5 free agent alternatives the Mets could've signed for more payroll flexibility

Hindsight is on our side with this retrospective on the offseason deals the Mets did and didn't make.

New York Mets v Miami Marlins
New York Mets v Miami Marlins / Rich Storry/GettyImages
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2) The Mets could have signed Martin Perez for much less than Sean Manaea

Martin Perez is coming off of a much better two-year stretch than Sean Manaea. Perez was an All-Star in 2022 and worth the qualifying offer he accepted from the Texas Rangers for 2023. Although much less impressive last year and eventually moved to the bullpen, the price tag on him makes Perez appealing.

Manaea signed a two-year deal with a player option for the second season worth $28 million. Let’s call it an even $14 million with the AAV to compare it to the $8 million Perez got from the Pittsburgh Pirates. The two lefties had the loss of a rotation spot in common last season. And yet it’s Manaea whose perceived “upside” was able to award him an AAV noticeably higher than what Perez got.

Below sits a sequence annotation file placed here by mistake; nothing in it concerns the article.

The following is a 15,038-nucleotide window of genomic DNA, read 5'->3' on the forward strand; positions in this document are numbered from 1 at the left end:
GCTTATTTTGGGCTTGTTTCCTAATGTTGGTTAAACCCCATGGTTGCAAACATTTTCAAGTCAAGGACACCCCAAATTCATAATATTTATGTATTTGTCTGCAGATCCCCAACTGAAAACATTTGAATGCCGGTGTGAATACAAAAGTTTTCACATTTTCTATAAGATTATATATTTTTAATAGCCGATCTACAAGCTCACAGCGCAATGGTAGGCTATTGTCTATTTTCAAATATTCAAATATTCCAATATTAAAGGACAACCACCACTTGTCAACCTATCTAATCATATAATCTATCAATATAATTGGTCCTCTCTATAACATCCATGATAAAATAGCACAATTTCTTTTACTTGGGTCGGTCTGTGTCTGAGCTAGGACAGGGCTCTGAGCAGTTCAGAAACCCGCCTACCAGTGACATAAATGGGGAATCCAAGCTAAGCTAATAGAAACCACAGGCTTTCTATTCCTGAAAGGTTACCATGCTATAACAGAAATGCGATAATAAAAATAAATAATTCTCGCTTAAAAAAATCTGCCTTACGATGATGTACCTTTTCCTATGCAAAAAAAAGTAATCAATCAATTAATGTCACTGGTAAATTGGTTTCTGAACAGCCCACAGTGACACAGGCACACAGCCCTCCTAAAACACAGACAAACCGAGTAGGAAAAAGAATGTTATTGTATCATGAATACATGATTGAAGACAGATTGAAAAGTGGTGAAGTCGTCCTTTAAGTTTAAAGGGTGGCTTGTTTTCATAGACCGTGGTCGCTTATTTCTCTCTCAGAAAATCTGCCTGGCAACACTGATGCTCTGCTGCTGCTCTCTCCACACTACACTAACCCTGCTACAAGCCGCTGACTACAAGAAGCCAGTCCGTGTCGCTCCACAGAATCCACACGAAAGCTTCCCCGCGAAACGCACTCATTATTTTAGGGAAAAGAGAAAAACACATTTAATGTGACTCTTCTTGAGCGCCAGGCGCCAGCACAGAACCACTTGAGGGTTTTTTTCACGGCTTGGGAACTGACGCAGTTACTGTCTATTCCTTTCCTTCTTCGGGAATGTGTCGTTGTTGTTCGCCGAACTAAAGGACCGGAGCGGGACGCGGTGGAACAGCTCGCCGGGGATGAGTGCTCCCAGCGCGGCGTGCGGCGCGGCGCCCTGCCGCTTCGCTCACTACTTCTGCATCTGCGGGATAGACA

This could be partly on Perez and his agent for not holding out for more money, of course. Worse pitchers seemed to top $10 million.

There was never much of a hint of the Mets looking at Perez as an option. It’s understandable. As steady as he is, Perez is much more of a number four or five starter than Manaea whose potential could have him being closer to a number three.

Perez might be the epitome of an average starter. Owning a 100 ERA+ in his career and a 4.44 ERA, he doesn’t dazzle on the mound. Poor strikeout numbers throughout his career and far more innings logged on his arm, we can’t really blame the Mets for going with Manaea instead. However, if money was something they were looking to save, they could have gotten a decent arm with Perez and saved themselves cash. It’s not unbelievable for Perez to outplay Manaea this year.

The Mets save $6 million here for a total of $6.5 million so far